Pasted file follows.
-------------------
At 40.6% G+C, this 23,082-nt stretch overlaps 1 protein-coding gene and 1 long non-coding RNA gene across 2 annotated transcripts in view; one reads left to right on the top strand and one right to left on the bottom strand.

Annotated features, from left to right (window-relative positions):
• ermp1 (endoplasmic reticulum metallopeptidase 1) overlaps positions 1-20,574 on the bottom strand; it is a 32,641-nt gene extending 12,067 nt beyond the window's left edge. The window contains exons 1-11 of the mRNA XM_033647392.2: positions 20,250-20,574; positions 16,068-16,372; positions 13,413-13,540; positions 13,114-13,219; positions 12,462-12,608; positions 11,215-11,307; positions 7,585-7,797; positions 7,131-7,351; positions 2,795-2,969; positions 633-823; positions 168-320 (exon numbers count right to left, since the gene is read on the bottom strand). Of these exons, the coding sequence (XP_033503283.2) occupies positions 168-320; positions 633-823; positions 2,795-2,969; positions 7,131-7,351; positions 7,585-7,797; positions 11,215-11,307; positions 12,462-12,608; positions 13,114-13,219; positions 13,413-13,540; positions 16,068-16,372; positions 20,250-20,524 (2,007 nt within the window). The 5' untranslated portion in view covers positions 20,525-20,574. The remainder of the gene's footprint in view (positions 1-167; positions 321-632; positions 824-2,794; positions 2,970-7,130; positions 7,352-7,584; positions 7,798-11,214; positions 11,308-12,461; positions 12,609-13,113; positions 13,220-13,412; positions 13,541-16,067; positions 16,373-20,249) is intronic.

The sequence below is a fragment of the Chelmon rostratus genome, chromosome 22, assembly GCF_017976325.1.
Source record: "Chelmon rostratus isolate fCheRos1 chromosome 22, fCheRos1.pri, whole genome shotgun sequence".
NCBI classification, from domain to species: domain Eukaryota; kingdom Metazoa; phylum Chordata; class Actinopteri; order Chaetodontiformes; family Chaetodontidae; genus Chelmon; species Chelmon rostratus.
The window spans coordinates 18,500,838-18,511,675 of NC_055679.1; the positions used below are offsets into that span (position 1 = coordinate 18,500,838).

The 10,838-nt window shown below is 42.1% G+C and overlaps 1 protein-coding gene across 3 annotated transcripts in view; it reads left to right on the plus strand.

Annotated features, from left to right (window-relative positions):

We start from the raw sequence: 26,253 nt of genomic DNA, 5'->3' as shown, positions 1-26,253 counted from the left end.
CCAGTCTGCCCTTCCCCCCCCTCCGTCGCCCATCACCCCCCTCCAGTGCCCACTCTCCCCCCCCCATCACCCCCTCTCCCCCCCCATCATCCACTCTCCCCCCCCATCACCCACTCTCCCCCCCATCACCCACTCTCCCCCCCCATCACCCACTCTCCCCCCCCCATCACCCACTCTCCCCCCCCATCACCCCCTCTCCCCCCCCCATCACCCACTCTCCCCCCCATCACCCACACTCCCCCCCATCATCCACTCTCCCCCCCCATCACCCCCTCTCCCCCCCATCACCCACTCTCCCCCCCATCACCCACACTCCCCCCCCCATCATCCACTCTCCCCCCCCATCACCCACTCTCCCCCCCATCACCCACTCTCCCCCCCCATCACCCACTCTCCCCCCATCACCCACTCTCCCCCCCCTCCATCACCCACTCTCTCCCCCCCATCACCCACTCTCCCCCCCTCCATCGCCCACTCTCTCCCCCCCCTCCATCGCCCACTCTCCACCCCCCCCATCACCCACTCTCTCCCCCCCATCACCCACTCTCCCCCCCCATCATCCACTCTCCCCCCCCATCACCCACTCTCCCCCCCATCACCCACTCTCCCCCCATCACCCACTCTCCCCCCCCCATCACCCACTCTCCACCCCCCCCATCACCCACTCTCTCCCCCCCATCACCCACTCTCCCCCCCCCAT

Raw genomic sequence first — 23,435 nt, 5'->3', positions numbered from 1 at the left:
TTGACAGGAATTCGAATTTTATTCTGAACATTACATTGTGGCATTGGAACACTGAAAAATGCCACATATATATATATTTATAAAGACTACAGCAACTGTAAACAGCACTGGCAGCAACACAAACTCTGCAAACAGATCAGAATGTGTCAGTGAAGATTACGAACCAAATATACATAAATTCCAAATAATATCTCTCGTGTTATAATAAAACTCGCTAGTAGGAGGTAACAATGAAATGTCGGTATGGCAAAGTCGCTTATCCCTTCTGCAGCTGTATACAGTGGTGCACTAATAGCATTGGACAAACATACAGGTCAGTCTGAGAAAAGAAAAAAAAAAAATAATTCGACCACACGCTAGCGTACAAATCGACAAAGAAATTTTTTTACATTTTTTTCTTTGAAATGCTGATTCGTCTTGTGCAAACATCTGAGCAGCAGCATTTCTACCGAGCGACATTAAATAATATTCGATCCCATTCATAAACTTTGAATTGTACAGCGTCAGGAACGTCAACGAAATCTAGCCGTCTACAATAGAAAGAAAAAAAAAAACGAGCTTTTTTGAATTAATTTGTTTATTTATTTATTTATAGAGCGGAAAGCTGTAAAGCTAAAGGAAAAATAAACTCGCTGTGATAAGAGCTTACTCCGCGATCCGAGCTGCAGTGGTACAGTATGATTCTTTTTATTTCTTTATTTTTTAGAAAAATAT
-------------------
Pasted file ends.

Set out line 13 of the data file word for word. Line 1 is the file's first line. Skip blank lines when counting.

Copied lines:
TTGACAGGAATTCGAATTTTATTCTGAACATTACATTGTGGCATTGGAACACTGAAAAATGCCACATATATATATATTTATAAAGACTACAGCAACTGTAAACAGCACTGGCAGCAACACAAACTCTGCAAACAGATCAGAATGTGTCAGTGAAGATTACGAACCAAATATACATAAATTCCAAATAATATCTCTCGTGTTATAATAAAACTCGCTAGTAGGAGGTAACAATGAAATGTCGGTATGGCAAAGTCGCTTATCCCTTCTGCAGCTGTATACAGTGGTGCACTAATAGCATTGGACAAACATACAGGTCAGTCTGAGAAAAGAAAAAAAAAAAATAATTCGACCACACGCTAGCGTACAAATCGACAAAGAAATTTTTTTACATTTTTTTCTTTGAAATGCTGATTCGTCTTGTGCAAACATCTGAGCAGCAGCATTTCTACCGAGCGACATTAAATAATATTCGATCCCATTCATAAACTTTGAATTGTACAGCGTCAGGAACGTCAACGAAATCTAGCCGTCTACAATAGAAAGAAAAAAAAAAACGAGCTTTTTTGAATTAATTTGTTTATTTATTTATTTATAGAGCGGAAAGCTGTAAAGCTAAAGGAAAAATAAACTCGCTGTGATAAGAGCTTACTCCGCGATCCGAGCTGCAGTGGTACAGTATGATTCTTTTTATTTCTTTATTTTTTAGAAAAATAT